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One early morning, first thing I read was an article in 'The Economist' about how a new research had proved the validity of Aryan Invasion Theory. Incidentally, this has been a topic which has interested me for quite a while. So, I read the complete article, where in the name of the author of the book was mentioned. I searched his name and found that he had written this book which had been released just recently. So naturally, I opened the link for the book, and found a review written by Dr. Siddhartha Mukherjee, who happens to be one of my favorite author. That led me to read the preview of this book and I found that there was a separate chapter on India. I bought the book there and then and read the complete chapter on same morning. I like the fact that after reading this book, I now have a basic understanding of genetic jargon which makes up the significant part of articles that are published about Aryan Invasion Theory. But I also have some doubts about conclusions drawn about India which I am trying to clear by reading some other stuff. So, I'll reserve my judgment of this book till the time I feel I am competent to.
A thoroughly researched book on population genetics and human migration based on ancient DNA studies. The book is packed with lot of information and will be great interst to people interested in this field. A warning though, you need to know basics of genetics like DNA, chromosomes, genes etc before starting the book. The interesting part is about India and how the author was constrained to speak about his findings and was forced to give a "politically correct" statement. Reading through the book seems to reinforce the good old Aryan Invasion Theory (AIT). Based on research, the book concludes that the ANI(Ancestral North Indians) came from Eurassian Steppe carrying the Indo-European language family of which Sanskrit and Hindi are part of. The ASI (Ancestral South Indians) came from Anatolian farmers who probably settled in Indus Valley and later pushed out to South of India carrying a entirely different language family the Dravidian language. More study of the Indian population is likely to throwout more information but regulations and testing facilities are hampering such a research. Thoroughly enjoyed reading the book.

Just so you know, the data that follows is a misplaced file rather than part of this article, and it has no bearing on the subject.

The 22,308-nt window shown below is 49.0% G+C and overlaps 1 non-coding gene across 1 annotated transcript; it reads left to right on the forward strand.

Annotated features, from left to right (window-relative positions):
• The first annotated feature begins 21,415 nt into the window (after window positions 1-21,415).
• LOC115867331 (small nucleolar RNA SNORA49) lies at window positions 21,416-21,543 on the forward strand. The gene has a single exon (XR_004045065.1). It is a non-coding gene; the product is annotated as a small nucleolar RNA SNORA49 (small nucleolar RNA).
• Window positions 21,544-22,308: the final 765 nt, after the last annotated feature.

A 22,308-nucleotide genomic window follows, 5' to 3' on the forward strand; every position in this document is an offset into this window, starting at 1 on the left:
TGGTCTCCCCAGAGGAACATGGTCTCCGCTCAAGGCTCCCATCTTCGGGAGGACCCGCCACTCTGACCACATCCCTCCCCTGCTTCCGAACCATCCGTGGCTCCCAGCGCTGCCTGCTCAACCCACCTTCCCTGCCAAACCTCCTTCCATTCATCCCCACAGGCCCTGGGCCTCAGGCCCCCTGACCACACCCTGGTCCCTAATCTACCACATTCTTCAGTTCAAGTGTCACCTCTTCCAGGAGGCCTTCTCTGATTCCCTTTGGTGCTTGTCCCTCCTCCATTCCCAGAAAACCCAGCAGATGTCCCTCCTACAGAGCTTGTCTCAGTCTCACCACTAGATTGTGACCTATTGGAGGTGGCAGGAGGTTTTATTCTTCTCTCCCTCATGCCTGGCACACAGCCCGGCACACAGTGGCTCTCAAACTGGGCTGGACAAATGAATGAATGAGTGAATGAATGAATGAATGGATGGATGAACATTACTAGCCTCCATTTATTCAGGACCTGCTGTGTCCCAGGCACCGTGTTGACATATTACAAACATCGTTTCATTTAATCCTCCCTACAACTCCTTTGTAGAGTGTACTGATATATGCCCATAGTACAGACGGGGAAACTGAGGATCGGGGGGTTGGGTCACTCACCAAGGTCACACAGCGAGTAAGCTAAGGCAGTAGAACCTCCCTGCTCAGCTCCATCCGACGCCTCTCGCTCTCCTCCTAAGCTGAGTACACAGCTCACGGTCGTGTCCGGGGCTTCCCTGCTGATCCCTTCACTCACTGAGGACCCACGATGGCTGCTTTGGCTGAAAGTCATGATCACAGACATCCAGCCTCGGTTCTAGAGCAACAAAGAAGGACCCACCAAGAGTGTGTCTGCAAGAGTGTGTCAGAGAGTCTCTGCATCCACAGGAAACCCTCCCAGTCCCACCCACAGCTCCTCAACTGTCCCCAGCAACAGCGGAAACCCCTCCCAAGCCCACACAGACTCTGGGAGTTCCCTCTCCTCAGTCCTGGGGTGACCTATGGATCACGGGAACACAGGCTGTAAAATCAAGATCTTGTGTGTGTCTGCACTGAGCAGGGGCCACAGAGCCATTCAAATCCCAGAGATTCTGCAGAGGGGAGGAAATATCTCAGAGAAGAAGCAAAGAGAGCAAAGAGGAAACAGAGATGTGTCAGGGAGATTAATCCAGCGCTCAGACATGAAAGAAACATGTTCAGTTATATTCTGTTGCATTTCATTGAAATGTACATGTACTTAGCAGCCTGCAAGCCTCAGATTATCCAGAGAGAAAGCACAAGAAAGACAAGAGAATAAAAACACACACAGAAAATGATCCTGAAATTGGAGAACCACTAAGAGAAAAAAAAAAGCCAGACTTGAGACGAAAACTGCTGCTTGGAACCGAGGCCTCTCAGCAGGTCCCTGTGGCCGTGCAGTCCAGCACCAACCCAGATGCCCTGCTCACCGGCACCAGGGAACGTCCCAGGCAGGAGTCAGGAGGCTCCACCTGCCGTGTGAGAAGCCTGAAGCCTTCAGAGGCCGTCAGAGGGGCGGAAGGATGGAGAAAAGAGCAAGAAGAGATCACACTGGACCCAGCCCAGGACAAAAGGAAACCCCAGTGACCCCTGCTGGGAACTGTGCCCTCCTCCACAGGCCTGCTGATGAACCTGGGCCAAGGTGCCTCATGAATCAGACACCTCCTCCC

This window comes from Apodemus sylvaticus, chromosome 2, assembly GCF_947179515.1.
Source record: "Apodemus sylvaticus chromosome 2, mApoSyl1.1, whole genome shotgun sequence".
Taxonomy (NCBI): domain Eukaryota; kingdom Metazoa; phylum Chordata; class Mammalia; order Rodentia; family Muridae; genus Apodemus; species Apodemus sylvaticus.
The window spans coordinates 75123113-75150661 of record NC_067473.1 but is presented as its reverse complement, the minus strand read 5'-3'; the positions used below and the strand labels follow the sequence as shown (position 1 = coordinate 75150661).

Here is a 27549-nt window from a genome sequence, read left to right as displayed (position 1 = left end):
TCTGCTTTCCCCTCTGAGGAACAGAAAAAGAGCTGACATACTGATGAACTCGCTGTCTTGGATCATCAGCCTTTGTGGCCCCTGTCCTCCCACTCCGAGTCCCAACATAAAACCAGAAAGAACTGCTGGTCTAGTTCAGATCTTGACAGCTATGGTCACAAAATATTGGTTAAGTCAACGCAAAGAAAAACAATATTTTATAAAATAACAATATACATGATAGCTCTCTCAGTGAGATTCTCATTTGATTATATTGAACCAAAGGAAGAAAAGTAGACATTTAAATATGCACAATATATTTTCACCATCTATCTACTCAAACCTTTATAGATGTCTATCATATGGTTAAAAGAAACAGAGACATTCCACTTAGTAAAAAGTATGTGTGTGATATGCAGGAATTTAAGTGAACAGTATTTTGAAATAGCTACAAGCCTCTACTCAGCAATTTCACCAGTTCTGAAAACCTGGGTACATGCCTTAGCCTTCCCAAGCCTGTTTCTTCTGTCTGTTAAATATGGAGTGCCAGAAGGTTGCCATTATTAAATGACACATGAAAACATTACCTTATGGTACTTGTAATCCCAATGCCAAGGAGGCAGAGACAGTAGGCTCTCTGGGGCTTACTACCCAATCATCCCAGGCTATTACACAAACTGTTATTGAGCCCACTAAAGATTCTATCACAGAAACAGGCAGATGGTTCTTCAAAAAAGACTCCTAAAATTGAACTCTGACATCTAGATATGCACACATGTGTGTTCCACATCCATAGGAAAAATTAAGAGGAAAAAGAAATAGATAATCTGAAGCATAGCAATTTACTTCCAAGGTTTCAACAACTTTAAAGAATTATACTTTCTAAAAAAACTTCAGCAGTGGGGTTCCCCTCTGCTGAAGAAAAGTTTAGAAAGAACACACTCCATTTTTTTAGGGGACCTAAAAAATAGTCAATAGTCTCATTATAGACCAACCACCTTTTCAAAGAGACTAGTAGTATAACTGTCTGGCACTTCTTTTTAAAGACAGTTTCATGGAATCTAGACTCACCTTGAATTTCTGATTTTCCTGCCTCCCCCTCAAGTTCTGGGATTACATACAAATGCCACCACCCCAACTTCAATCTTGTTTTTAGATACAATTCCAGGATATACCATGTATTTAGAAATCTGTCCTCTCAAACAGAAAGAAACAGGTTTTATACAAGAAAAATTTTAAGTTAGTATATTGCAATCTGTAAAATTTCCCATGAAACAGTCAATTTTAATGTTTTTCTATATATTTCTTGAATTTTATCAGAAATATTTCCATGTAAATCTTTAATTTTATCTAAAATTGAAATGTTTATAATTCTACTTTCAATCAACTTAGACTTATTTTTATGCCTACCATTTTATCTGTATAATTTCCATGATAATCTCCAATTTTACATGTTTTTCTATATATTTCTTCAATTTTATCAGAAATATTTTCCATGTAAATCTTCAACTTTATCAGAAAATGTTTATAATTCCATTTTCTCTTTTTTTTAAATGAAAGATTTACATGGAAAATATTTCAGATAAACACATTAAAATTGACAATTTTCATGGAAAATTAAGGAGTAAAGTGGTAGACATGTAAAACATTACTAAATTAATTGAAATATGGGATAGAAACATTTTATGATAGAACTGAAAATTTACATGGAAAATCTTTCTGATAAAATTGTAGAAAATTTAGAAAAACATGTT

Pathbreaking is the word to describe the progress made in the analysis of Ancient DNA. From Neanderthal & Denisova admixtures to debunking the absolute 100% Out of Africa theory, this book achieves a lot in section one. The narrative style of the author is free-flowing and helps scientifically literate laymen to understand the ever-increasing works of Ancient DNA analysis. The section 2 of the book can be best seen as Ancient Game of Bones played out across the continents. The author provides a robust support of the Kurgan Hypothesis - for the spread of Indo European languages. The peopling of East and South Asia & the Americas is also linked with the global human story out of Africa. The ancient DNA tries to answer the Pots vs People question which is not always convincingly answered using Archeology alone.
Wrt India - This book substantially bolsters the argument of so-called Indo-Aryan migration from Pontic Steppe to India around 2000-1000 BCE.
An important work based on Genomics, a breakthrough Technology (much like Carbon Dating in the 1950s). The Author blends technical studies with the stories that evolve from them ; and has the integrity to recognise studies that have corrected his thinking and issues which still need to be cleared.
A tour de force that introduces us, in one book, to our pre-Sapiens past as well as the Evolution of Modern Populations in Eurasia, the Americas and Africa. The chapter on India is written, sensitive to established beliefs, and demonstrates The Dravidians as long established in the North mixing with New Immigrants, as populations have done for millennia. The Chapter on Inequality is fascinating.
It reminds me of Copernicus and Galileo recognising that the Sun and Not the Earth is the centre of our Galaxy